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On the Life Cycle of Suburban Malls

Using Greenwood, Indiana as an example, Eric McAfee discusses how the value of individual suburban malls depreciates over time. Shiny new shopping centers compensate for inevitable vacancies in older ones.
November 14, 2015, 1pm PST | Philip Rojc | @PhilipRojc
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Scott Alderfer

Online shopping and changing consumer preferences have prompted speculation about the suburban mall's decline. Eric McAfee offers some perspective on the cycle of retail decline and rebirth. On malls, he writes, "History has proven time and again that, as soon as one new development opens its doors, another one within a five-mile radius begins a steady and generally incorrigible decline."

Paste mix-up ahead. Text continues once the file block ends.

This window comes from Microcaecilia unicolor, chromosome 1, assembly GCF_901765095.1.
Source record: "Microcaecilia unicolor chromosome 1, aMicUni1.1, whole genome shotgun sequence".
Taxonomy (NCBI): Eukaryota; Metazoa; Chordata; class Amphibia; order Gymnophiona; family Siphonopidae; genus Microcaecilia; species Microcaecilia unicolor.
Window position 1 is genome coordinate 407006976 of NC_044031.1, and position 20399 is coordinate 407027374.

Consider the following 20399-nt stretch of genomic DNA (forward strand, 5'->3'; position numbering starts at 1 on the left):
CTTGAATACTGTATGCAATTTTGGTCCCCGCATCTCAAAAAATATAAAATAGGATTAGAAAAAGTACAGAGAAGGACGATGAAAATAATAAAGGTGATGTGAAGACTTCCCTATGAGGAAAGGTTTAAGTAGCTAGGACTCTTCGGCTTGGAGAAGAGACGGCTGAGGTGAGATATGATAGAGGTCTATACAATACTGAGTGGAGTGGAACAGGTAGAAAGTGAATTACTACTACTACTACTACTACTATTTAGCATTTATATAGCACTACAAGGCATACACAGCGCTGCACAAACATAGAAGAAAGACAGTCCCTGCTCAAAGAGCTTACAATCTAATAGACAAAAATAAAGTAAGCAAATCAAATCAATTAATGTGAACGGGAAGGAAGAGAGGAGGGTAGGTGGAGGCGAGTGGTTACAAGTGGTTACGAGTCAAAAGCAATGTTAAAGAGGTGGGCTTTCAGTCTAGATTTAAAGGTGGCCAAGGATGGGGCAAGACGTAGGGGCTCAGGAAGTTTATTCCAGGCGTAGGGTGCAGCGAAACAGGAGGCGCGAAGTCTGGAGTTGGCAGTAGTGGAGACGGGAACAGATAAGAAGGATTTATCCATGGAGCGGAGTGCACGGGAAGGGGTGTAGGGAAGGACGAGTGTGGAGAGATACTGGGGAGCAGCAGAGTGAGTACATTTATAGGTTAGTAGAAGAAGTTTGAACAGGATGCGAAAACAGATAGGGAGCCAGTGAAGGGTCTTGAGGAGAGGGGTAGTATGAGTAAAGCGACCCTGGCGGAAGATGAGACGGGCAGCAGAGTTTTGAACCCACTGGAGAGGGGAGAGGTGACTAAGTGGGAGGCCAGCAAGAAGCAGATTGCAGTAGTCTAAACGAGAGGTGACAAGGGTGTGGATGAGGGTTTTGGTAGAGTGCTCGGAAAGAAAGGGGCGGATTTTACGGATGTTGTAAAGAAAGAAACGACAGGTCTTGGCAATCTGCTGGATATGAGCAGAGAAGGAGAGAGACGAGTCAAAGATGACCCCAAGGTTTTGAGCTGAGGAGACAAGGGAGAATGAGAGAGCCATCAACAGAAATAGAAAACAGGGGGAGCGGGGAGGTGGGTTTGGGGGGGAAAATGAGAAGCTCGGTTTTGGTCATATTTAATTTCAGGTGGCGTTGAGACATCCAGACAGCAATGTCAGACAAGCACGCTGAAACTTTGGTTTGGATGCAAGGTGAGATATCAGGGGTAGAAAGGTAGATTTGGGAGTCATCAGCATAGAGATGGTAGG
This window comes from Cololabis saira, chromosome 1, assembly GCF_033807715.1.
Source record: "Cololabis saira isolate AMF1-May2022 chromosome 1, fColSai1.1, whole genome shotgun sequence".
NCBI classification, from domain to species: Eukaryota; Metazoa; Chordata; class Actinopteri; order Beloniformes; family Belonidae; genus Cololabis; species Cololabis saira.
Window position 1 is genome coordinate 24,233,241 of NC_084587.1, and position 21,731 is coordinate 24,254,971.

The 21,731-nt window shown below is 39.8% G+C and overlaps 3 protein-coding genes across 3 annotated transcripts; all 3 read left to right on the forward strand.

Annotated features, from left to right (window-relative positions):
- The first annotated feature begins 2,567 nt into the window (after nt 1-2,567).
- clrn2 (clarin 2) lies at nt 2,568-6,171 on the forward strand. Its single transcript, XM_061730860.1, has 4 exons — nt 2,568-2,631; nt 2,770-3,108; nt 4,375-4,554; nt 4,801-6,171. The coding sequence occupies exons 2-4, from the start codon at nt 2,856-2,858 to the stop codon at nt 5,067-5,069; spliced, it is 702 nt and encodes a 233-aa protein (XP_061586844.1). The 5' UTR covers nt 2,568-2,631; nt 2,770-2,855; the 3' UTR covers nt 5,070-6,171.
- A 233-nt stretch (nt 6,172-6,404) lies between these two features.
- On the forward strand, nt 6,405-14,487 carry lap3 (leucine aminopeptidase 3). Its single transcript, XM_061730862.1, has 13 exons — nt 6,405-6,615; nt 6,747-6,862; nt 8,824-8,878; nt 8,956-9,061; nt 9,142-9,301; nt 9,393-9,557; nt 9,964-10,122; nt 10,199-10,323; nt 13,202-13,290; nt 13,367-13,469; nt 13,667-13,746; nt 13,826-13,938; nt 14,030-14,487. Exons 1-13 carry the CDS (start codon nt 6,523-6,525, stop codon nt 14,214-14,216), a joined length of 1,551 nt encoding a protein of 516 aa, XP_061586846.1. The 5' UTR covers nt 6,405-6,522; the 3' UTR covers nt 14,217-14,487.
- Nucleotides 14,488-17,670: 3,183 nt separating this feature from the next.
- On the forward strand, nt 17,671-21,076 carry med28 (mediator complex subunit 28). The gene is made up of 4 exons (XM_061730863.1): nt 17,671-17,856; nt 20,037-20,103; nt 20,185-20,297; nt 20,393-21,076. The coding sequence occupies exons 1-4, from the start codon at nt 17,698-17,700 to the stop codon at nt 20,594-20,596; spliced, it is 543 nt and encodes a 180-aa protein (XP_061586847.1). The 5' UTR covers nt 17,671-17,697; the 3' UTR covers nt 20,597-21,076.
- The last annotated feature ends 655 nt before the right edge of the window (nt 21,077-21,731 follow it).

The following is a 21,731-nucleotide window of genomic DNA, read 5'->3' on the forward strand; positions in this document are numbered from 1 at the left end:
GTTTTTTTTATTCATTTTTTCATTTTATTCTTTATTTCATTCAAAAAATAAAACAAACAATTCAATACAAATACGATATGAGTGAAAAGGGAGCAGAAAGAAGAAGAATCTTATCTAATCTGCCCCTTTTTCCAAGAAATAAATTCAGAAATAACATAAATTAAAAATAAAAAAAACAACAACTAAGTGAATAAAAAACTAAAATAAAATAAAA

McAfee's piece looks closely at the spread of retail centers in Greenwood, including its long-neglected main street. "So why does Greenwood need a new shopping district more than half the size of the regional mall, which sits just two miles away?"

American retail has incredible staying power, but not in any one fixed location. "Americans respond more positively to shiny new things than they respond negatively to what gets left in the wake—the abandonment. Or else they catch abandonment amnesia when the next glossy package comes along. All a retail developer needs is 10-15 years of successful tenancy to reap solid profits—which is about all they can expect when depreciation life cycles are so brief."

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Published on Sunday, November 1, 2015 in Urban Indy
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